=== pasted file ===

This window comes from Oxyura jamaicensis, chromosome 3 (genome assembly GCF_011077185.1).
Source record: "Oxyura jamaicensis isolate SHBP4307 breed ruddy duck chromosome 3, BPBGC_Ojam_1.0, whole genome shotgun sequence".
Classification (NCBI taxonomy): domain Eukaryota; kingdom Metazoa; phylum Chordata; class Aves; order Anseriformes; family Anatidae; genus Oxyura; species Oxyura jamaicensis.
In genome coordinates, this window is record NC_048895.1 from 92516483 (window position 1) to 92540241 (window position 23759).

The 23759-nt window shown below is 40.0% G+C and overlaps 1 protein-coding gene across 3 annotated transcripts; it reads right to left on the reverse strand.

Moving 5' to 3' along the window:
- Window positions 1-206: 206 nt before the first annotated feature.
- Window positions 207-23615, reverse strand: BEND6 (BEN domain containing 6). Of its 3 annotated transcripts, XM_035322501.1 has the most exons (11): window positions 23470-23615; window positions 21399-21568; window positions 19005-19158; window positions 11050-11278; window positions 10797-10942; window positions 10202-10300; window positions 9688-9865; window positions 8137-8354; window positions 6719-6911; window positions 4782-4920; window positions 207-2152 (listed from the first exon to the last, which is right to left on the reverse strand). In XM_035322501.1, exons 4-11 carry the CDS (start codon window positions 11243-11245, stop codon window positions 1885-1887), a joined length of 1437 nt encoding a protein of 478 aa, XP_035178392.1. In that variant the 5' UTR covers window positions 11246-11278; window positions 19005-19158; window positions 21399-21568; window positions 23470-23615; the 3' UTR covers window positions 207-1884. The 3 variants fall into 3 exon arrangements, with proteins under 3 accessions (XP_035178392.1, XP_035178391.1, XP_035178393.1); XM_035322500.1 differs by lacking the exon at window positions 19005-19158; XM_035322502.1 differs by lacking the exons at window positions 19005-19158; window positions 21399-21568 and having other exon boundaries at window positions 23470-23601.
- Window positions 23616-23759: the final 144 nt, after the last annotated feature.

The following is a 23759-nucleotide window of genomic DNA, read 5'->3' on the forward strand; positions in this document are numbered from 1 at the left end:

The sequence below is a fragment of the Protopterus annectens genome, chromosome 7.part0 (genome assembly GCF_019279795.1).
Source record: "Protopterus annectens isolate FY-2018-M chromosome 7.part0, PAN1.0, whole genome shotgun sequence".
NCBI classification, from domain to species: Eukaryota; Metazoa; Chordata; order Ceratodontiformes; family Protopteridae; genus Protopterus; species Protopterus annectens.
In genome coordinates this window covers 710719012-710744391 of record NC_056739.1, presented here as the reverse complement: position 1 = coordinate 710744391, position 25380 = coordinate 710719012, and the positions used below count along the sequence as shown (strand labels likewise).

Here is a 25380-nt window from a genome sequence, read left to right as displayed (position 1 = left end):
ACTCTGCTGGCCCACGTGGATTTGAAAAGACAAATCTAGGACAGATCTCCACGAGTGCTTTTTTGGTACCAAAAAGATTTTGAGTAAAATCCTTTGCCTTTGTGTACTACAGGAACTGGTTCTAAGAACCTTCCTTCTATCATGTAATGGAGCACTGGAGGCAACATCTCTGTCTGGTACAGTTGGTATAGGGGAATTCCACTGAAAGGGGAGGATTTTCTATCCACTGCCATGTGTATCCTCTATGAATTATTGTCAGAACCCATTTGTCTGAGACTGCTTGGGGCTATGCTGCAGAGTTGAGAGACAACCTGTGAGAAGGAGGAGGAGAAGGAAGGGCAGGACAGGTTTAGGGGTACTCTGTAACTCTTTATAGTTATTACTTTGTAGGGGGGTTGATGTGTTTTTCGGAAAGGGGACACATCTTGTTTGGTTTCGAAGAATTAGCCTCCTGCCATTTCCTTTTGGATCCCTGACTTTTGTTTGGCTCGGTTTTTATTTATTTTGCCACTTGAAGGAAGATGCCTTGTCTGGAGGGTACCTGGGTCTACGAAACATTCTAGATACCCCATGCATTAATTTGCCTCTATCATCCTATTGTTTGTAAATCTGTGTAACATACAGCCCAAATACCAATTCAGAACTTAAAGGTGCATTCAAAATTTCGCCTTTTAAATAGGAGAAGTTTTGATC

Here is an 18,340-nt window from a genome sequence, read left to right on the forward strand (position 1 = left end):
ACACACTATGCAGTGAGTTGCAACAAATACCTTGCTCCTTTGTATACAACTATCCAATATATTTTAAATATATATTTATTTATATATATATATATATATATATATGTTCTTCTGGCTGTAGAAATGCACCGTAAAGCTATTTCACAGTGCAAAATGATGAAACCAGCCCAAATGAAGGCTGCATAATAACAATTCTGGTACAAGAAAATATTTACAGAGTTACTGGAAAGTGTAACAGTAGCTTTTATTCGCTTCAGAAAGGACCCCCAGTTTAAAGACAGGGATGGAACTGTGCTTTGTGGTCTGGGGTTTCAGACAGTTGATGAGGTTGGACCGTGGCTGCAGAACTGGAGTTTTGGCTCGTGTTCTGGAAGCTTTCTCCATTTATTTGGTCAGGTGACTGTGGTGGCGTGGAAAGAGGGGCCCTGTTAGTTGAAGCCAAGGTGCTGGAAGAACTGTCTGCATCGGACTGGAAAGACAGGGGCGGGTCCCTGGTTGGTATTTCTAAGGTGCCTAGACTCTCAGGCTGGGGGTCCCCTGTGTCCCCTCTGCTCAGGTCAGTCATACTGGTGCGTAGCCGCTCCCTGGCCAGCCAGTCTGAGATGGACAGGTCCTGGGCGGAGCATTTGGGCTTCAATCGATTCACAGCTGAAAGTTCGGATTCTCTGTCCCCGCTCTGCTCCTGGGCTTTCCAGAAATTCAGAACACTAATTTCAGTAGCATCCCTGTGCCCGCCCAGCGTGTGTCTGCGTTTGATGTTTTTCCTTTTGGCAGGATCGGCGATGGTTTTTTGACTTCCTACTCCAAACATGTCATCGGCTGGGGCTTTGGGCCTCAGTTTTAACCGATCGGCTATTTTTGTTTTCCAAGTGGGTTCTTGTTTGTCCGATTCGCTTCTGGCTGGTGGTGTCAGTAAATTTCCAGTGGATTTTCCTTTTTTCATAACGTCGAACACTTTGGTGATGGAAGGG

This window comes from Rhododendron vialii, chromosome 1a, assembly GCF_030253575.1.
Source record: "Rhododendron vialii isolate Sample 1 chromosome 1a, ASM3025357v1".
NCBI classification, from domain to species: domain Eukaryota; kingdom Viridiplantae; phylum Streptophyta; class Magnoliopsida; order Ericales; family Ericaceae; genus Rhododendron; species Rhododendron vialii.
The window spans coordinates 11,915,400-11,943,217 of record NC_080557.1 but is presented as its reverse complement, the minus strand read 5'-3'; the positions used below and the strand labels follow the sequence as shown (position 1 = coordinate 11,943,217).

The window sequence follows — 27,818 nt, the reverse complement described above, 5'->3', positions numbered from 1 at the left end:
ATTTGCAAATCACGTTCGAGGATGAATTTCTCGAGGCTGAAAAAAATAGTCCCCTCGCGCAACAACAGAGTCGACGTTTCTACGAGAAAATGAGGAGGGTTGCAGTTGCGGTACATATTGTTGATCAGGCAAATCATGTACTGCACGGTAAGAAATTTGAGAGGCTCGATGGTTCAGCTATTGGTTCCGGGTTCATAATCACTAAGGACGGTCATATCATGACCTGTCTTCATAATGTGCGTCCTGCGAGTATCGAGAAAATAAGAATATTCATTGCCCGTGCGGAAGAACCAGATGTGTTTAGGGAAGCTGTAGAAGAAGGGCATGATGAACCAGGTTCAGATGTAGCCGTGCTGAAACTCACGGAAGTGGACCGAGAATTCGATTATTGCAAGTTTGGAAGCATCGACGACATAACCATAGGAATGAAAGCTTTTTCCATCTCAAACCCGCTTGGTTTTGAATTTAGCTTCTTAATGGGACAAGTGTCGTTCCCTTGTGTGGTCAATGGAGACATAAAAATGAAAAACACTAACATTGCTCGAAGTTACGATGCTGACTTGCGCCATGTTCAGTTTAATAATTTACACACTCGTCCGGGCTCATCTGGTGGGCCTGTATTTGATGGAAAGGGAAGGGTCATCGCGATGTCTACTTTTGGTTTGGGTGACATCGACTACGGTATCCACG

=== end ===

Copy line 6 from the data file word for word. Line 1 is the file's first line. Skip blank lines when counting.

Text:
Moving 5' to 3' along the window: